Oxylipins as developmental and host-fungal communication signals


Tsitsigiannis DI, Keller NP

Date: 22 June 2007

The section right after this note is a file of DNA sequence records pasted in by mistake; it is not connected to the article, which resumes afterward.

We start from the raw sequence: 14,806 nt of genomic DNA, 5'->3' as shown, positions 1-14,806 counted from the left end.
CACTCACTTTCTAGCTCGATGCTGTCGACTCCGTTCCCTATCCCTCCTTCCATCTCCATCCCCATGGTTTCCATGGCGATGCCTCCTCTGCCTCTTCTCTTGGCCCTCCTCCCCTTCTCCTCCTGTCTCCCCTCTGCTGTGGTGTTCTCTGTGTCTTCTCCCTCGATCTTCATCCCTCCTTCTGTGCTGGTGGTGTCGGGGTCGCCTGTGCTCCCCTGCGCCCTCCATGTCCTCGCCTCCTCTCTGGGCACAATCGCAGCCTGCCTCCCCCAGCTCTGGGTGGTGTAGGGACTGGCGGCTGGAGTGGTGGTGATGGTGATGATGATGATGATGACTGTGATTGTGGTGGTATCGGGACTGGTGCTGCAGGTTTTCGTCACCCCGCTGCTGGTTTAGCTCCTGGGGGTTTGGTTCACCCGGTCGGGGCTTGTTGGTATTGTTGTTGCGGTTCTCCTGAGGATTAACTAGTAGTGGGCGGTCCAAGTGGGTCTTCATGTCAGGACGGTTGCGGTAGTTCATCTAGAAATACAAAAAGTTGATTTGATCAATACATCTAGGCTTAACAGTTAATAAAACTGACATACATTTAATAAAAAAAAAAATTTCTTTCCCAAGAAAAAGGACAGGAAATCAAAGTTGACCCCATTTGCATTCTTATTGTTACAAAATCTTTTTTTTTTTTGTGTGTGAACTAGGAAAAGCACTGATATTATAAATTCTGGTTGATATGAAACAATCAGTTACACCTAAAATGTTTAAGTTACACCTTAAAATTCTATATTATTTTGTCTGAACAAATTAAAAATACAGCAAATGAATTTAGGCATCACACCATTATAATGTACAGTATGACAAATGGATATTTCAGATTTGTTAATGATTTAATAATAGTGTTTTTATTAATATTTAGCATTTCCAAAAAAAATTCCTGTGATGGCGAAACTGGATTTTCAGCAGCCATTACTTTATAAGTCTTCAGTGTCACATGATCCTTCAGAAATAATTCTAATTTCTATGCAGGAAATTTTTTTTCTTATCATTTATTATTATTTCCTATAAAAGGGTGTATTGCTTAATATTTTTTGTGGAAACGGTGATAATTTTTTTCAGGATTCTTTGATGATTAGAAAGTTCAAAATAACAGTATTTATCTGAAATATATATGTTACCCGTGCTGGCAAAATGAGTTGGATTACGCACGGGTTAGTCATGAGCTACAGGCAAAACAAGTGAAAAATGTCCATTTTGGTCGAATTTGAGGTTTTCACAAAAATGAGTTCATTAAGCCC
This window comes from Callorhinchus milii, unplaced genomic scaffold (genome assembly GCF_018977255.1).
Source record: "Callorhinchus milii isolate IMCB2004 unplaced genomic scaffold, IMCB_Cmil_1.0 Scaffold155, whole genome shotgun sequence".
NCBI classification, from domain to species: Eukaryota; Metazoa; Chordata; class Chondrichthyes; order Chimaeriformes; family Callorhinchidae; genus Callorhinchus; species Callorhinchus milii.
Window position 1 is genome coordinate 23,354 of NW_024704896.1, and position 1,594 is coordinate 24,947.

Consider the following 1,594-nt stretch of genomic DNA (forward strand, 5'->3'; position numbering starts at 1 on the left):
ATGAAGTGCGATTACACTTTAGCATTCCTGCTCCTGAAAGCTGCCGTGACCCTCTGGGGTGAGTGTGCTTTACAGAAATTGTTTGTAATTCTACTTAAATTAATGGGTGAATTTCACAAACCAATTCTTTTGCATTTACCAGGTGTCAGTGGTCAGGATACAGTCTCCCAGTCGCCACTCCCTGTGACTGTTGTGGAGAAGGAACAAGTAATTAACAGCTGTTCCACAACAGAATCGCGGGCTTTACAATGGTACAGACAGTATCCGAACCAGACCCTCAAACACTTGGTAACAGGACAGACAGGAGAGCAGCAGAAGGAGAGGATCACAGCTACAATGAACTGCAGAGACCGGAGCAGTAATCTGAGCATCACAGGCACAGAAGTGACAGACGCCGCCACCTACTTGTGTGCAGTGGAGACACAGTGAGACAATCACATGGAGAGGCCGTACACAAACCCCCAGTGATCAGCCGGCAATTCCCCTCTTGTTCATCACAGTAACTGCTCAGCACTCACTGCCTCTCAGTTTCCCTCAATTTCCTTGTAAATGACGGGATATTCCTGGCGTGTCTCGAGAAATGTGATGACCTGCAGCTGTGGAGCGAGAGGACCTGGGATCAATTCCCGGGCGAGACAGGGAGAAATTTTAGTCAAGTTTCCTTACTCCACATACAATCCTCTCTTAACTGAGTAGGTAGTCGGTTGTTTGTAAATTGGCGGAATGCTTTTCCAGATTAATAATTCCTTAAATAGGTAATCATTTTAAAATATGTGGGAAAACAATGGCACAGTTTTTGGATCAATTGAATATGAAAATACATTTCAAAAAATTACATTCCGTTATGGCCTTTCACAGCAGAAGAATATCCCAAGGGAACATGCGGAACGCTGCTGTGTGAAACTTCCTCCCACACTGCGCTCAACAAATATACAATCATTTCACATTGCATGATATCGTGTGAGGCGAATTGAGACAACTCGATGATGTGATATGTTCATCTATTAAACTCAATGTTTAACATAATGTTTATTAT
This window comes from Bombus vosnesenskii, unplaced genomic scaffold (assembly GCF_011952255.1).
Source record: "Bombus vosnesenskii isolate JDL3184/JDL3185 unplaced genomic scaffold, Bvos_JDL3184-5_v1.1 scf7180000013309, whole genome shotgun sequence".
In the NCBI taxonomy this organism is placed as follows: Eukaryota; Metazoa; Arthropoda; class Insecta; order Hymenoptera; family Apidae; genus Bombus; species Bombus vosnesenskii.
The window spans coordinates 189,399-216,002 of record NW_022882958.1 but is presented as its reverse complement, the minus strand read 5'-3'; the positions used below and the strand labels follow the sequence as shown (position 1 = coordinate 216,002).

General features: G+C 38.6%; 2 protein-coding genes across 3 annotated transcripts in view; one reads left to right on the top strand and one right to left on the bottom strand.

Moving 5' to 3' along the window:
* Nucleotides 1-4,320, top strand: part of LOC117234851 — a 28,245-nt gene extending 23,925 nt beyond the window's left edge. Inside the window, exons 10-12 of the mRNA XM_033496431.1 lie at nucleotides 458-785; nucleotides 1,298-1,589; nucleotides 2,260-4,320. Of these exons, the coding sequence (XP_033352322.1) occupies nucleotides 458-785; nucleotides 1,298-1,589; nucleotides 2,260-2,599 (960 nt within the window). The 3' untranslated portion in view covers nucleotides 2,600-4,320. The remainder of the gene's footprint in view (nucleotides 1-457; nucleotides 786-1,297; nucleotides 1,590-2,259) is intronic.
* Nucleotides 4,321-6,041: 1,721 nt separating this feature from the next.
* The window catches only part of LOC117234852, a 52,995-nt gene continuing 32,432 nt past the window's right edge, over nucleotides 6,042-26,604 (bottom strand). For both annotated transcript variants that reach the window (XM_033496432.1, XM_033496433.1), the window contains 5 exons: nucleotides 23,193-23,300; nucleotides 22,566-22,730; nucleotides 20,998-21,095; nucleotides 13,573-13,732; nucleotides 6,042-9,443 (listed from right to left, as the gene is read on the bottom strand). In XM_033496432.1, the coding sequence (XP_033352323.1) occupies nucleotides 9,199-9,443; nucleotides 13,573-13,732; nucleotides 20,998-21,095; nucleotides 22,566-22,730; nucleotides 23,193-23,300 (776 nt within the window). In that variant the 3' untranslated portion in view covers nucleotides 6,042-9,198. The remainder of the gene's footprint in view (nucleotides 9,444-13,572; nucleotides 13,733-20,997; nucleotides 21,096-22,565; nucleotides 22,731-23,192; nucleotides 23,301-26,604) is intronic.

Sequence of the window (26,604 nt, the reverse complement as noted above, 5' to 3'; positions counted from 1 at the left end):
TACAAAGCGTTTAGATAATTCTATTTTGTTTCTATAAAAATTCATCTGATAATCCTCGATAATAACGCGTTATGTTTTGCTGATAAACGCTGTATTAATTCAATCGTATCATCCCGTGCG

Pathogenic microbes and their hosts have acquired complex signalling mechanisms to appraise themselves of the environmental milieu in the ongoing battle for survival. Several recent studies have implicated oxylipins as a novel class of host-microbe signalling molecules. Oxylipins represent a vast and diverse family of secondary metabolites that originate from the oxidation or further conversion of polyunsaturated fatty acids. Among the microbial oxylipins, the fungal oxylipins are best characterized and function as hormone-like signals that modulate the timing and balance between asexual and sexual spore development in addition to toxin production. Coupled with other studies that implicate a role for fungal oxylipins in pathogenesis by Aspergillus and Candida spp., these results suggest that host and microbial oxylipins might interfere with the metabolism, perception or signalling processes of each other.

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